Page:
# Determine if all vectors of form (a,0,0) are subspace of R3

• 7sqr

#### 7sqr

I have the feeling that it is, but I am not really sure how to start the proof. I know I have to prove both closure axioms; u,v ∈ W, u+v ∈ W and k∈ℝ and u∈W then ku ∈ W.
Do I just pick a vector arbitrarily say a vector v = (x,y,z) and go from there?

pick vectors that are of the form (a,0,0), and otherwise arbitrary.

proving u+v
let u, v ∈ W
u=(a1,0,0) v= (a2,0,0)
u+v = (a1+a2, 0,0) ∈ W
∴u+v ∈ W

am i anywhere close to doing that right?

Yes, that's the right way to do it.

Thank you guys, I really appreciate the help.

The usual way is to determine the subspace ⊥ (a, 0, 0) - which is the subspace spanned by all vectors (x, y, z) such that (a, 0, 0)⋅(x, y, z) = 0. Since the scalar product is ax, this means that x = 0 and thus the normal subspace is spanned by (0, 1, 0) and (0, 0, 1). Therefore the original subspace has dimension 1 and is spanned by (1, 0, 0).

The usual way is to determine the subspace ⊥ (a, 0, 0) - which is the subspace spanned by all vectors (x, y, z) such that (a, 0, 0)⋅(x, y, z) = 0. Since the scalar product is ax, this means that x = 0 and thus the normal subspace is spanned by (0, 1, 0) and (0, 0, 1). Therefore the original subspace has dimension 1 and is spanned by (1, 0, 0).
This is true, but all you have to do to see it is to write ##(a,0,0)=a(1,0,0,)##.

This is true, but all you have to do to see it is to write (a,0,0)=a(1,0,0,)(a,0,0)=a(1,0,0,).

Yes, in this case it is easy. But if the specification had been more complicated, having a standard recipe is not a bad idea.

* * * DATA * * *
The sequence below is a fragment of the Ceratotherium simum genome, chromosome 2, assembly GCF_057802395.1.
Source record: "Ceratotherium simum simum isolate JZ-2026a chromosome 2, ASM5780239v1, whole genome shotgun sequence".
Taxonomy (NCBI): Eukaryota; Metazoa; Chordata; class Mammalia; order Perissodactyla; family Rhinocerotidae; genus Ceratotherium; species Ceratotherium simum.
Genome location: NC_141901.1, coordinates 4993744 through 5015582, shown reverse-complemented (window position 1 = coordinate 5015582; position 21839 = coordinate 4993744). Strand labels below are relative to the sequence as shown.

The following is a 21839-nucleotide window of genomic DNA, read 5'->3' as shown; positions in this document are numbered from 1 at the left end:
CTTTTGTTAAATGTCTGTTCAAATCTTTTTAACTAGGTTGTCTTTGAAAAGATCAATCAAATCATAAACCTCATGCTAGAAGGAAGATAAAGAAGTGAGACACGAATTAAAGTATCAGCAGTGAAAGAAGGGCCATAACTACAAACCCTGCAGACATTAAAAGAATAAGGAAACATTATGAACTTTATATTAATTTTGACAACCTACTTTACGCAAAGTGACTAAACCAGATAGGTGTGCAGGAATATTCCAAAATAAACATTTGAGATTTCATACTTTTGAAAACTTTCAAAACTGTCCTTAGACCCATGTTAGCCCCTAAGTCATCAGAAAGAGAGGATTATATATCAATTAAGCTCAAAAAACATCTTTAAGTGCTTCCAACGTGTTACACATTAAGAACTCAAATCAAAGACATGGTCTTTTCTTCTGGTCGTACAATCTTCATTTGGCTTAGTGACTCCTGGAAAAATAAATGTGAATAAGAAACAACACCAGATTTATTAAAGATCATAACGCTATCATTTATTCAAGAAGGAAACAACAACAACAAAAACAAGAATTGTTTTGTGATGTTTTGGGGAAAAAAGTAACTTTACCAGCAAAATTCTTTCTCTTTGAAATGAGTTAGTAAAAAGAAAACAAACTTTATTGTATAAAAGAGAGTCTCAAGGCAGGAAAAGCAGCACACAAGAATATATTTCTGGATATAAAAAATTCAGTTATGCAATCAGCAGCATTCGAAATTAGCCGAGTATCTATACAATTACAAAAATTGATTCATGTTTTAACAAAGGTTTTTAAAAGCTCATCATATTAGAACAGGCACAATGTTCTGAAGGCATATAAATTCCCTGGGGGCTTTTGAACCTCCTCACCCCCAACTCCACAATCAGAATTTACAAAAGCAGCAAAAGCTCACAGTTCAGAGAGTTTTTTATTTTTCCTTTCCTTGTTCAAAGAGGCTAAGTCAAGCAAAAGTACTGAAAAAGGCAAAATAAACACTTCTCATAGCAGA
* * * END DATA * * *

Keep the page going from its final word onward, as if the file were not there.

Svein thanks for that, it clears up the concept a little more.

The orthogonal complement of a set ##S## is defined as the set ##S^\perp## of all vectors that are orthogonal to all the vectors in ##S##.

What Svein described is how to find the orthogonal complement of the orthogonal complement of the set W. This is always a subspace, even if W isn't. If you know this, you can find out if ##W## is a subspace by checking if ##W^{\perp\perp}=W##. This is rarely (never?) the easiest way to do it.

The orthogonal complement of a set ##S## is defined as the set ##S^\perp## of all vectors that are orthogonal to all the vectors in ##S##.

What Svein described is how to find the orthogonal complement of the orthogonal complement of the set W. This is always a subspace, even if W isn't. If you know this, you can find out if ##W## is a subspace by checking if ##W^{\perp\perp}=W##. This is rarely (never?) the easiest way to do it.
Well, in the $l_{2}$ space (with the standard scalar product), this algorithm is used in proofs of completeness...